The Polar Regions

UNCP Author/Contributor (non-UNCP co-authors, if there are any, appear on document)
Dr. Mark Canada, Dean, College of Arts and Sciences (Creator)
The University of North Carolina at Pembroke (UNCP )
Web Site:

Abstract: The America that Poe inhabited in the early nineteenth was deeply engaged in geographic exploration. Three years before Poe’s birth in 1809, Lewis and Clark returned from their expedition across the newly acquired Louisiana Territory. Over the next half century, while Poe was growing up, serving in the U.S. Army, editing magazines and penning his poetry and fiction, Americans surveyed the Atlantic and Pacific coasts, blazed the Oregon and Santa Fe trails, and launched expeditions to the South Pacific, the Antarctic, and the American West. Meanwhile, fellow writers such as Richard Henry Dana and Herman Melville described factual and fictional journeys to distant places. It should come as no surprise, then, that Poe exploited this ubiquitous theme of discovery in his literature. Tales such as “Manuscript Found in a Bottle,” “The Unparalleled Adventure of One Hans Pfaall,” and The Narrative of Arthur Gordon Pym are replete with journeys, discoveries, and various exotic locales. For Poe’s fictional explorers, however, the real ultima Thule lay not in the South Seas or the South Pole, but in their own minds.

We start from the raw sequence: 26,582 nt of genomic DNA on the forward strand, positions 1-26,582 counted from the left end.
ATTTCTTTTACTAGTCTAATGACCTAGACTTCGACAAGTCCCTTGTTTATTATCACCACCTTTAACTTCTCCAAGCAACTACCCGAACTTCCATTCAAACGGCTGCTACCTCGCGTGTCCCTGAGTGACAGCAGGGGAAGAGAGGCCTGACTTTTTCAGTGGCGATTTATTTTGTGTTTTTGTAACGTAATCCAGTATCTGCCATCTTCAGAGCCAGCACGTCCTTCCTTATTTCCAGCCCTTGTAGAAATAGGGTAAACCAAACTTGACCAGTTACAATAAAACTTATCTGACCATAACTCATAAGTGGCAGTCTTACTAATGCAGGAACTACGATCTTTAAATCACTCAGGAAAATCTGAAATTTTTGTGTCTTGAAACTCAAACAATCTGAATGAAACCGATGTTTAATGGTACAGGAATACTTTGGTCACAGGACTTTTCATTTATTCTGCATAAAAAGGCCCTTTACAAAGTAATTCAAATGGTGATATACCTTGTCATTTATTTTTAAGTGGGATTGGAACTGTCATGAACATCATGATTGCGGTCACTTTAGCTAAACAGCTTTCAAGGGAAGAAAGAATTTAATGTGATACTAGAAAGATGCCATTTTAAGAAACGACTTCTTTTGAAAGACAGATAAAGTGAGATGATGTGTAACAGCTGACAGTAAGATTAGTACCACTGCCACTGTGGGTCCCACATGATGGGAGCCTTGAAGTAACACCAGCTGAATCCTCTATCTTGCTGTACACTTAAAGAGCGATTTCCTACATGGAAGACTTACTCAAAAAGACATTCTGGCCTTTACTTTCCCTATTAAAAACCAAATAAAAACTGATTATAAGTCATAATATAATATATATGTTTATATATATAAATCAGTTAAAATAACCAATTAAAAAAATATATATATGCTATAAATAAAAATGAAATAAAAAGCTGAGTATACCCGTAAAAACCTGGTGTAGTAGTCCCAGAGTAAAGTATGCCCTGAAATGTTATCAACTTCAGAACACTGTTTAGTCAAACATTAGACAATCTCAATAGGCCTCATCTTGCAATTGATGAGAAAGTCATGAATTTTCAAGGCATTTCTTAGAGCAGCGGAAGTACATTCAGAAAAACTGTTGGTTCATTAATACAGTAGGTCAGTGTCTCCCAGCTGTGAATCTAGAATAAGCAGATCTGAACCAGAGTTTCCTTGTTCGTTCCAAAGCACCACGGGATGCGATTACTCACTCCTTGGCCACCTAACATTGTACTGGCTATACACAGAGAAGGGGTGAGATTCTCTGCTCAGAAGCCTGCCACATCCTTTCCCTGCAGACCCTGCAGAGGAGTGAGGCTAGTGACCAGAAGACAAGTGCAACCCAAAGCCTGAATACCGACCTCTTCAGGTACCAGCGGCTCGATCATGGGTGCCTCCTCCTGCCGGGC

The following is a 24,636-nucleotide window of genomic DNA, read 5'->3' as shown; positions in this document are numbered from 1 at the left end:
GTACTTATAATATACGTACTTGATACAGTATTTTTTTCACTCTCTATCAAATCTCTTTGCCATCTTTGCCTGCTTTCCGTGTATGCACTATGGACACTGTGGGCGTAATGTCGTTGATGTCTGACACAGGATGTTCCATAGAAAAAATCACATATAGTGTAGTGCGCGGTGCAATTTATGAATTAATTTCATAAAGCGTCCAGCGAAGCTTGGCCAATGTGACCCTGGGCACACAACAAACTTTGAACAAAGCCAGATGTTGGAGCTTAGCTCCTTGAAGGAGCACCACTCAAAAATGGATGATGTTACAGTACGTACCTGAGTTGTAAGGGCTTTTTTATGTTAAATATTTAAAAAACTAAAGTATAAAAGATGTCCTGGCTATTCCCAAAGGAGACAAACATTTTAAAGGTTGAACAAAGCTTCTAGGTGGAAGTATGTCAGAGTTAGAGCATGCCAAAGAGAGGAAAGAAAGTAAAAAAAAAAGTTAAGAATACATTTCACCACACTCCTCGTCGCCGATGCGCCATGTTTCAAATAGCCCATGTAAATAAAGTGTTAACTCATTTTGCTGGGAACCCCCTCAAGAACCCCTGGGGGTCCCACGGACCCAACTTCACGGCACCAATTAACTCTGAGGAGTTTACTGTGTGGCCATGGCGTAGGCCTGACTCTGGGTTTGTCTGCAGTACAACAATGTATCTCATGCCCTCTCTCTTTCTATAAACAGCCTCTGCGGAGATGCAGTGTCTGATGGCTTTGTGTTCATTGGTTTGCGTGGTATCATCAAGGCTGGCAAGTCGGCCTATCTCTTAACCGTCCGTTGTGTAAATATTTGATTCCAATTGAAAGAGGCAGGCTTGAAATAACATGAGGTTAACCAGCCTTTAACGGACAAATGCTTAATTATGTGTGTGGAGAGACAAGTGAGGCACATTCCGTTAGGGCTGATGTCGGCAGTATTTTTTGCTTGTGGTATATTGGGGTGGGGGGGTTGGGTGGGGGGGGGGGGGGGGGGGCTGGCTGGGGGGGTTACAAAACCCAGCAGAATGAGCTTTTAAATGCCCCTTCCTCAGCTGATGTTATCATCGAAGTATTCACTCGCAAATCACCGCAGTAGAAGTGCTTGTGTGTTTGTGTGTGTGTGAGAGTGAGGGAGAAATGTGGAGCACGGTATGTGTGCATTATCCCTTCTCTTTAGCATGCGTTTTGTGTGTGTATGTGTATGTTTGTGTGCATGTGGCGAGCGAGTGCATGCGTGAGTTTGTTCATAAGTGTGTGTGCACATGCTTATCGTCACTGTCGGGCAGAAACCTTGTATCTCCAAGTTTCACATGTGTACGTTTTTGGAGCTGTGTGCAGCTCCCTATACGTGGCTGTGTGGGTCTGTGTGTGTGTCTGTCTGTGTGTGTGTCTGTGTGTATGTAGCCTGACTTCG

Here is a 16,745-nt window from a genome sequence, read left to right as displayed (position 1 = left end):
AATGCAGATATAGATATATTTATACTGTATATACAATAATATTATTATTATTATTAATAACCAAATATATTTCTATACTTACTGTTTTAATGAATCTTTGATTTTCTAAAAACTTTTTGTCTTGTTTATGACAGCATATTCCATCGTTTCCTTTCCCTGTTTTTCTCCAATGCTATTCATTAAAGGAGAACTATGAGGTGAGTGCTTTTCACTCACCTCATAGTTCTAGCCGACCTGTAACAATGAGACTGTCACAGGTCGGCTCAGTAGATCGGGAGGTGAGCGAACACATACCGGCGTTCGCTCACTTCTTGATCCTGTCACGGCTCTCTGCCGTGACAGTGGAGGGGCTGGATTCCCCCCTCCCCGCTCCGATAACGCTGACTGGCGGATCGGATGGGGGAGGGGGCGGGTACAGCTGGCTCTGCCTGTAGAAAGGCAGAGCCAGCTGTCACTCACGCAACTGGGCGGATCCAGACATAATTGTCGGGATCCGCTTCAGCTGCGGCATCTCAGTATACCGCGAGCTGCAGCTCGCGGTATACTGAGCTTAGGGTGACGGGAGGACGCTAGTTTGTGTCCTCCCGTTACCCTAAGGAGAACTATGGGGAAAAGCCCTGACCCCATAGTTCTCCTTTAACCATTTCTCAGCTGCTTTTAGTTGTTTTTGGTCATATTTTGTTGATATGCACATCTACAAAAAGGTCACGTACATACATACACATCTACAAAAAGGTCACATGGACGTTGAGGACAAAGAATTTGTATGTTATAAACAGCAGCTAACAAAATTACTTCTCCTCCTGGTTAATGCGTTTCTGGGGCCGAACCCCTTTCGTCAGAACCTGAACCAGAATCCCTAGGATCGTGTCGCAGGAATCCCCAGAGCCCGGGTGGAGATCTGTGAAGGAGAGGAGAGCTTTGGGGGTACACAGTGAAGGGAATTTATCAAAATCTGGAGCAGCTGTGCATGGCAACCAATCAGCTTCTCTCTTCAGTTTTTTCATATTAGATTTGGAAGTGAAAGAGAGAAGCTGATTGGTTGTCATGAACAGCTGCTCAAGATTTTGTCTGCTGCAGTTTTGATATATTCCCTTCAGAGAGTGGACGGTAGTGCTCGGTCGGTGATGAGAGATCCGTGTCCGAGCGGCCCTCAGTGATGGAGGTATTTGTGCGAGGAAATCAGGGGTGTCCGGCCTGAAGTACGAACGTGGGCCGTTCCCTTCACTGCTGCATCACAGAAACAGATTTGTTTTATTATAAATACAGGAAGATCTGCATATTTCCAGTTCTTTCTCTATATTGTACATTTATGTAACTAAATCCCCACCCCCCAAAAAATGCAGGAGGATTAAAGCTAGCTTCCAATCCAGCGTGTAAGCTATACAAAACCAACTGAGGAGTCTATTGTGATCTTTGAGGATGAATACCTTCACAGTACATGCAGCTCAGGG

Additional Information

Edgar Allen Poe in Context, 2013.
Language: English
Date: 2013
American Authors, Literary Criticism, Literary Influences
Poe, Edgar Allan, 1809-1849 -- Criticism and Interpretation
Authors, American -- 19th Century -- Criticism and Interpretation

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